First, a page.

environmental substrates.  The PCB's being discharged are in  suf-
ficient quantities that contamination of all environmental  sub-
strates have occurred; water, sediment, and biota.

    Although an exact accumulation and transfer model could not be
determined for the sampling area, a hypothetical presentation is
given below:


                              (Adsorption)            (Grazing)
                                               I    (Ingestion)
                                   EPIFAUNAL COMMUNITIES
                             (Adsorption &
                             c  ,.      .  .      L--.	 (Ingestion)

                                    SHINERS, YOUNG PERCH

                                              1-^	 (Ingestion)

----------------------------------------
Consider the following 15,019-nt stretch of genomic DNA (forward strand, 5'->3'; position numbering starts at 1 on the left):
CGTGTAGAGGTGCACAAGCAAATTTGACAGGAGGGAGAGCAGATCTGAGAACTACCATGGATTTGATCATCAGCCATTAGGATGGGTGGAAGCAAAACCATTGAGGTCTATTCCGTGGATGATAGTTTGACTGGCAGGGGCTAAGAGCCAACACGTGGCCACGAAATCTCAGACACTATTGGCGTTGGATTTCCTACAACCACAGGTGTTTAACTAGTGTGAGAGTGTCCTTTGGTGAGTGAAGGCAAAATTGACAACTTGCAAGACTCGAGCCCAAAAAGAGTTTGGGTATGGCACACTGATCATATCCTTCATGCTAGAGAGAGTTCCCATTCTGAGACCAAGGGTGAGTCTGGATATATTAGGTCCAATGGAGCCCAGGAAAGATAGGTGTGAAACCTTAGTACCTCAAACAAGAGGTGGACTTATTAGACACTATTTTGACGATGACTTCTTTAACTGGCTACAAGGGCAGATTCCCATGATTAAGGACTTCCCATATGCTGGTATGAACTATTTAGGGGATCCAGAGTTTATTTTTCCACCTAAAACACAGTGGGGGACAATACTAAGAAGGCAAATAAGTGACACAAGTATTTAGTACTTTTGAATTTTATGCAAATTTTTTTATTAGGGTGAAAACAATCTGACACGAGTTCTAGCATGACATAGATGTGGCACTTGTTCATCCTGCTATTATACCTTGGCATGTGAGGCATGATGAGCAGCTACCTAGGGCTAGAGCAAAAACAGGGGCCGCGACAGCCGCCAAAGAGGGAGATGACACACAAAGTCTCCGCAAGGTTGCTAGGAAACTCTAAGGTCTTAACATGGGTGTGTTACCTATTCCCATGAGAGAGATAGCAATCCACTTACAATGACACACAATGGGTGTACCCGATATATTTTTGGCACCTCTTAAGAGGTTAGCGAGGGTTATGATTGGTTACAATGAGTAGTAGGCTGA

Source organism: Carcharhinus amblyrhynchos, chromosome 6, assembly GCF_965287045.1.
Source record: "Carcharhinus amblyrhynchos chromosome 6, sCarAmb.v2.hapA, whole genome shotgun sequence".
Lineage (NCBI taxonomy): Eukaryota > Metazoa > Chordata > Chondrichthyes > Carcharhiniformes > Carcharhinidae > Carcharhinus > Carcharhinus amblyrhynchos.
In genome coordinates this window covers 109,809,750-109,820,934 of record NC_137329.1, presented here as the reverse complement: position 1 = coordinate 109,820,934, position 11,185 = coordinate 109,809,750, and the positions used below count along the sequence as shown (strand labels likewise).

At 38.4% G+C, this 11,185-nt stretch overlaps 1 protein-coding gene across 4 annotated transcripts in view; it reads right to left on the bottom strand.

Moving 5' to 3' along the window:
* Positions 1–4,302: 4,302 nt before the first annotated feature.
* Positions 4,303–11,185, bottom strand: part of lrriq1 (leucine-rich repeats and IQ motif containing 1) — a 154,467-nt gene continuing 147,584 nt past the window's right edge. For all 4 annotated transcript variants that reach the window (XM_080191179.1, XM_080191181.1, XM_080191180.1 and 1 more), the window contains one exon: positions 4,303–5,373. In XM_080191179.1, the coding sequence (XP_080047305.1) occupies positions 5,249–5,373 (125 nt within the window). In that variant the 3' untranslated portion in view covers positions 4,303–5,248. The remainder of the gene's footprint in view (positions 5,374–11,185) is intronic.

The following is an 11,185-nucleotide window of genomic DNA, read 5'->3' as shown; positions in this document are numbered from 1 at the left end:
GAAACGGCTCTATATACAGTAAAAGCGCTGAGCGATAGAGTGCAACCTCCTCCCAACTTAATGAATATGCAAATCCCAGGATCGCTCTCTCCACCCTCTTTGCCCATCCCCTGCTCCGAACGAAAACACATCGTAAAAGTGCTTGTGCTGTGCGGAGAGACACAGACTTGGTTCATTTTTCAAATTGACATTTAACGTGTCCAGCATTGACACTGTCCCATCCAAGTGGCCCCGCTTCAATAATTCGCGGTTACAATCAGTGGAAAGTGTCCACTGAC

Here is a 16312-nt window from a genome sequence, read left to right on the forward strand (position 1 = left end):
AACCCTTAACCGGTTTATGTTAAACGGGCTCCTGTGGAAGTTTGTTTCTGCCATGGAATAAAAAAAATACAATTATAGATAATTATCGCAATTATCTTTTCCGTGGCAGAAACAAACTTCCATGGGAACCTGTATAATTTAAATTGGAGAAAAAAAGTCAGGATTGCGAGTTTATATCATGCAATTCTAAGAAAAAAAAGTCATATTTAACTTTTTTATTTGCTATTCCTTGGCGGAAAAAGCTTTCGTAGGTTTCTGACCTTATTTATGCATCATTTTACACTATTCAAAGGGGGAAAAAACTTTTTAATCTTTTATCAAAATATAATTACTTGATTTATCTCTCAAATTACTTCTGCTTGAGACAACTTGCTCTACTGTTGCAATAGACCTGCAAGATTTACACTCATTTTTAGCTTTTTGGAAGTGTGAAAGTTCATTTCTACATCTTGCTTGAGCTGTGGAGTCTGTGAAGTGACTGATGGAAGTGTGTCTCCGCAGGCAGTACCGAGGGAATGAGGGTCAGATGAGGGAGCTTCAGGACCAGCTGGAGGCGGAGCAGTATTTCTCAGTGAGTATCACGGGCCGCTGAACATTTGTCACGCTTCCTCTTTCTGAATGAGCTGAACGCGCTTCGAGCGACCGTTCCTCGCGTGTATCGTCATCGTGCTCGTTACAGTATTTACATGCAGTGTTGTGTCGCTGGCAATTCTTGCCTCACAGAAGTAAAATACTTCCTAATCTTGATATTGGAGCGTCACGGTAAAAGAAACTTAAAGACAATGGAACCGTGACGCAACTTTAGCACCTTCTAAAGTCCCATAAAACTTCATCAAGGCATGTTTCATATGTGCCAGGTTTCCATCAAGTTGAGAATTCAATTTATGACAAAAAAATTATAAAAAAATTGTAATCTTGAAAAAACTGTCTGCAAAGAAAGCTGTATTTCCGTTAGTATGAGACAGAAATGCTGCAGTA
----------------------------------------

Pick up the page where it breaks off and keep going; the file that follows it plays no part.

ROCK BASS
    At all stations the biota had higher levels of PCB's than the
background water concentration.   At all stations,  except Station
3, the biota contain higher levels  of PCB's than the sediments.

    At all stations the snail populations are important accumula-
tors and concentrators of PCB's  (TABLE 4).   The species collected
are primarily herbivorous grazers,  living off the periphyton
growing on rocks, lumber  slabs,  and benthic surfaces.   The snails
ingest sedimented materials containing adsorbed PCB's along with
their natural food.

                             TABLE 4

       Concentration Factors of PCB's in the Hudson River

                                         Concentration Factor
   Location          Substrate      Tissue/Water   Tissue/Sediment

Station 0          Snails            >1.9 x 10?          3.63
                   Conmon Shiner     >7.0 x 10o           .98
                   Yellow Perch     >17.0 x 10            .41

Station 1
(Above Outfall)    Snails              45 x Kr          6.52

Station 3          Rock Bass          117 x 103           .12

Station 4          Snails             >27 x 10,         11.82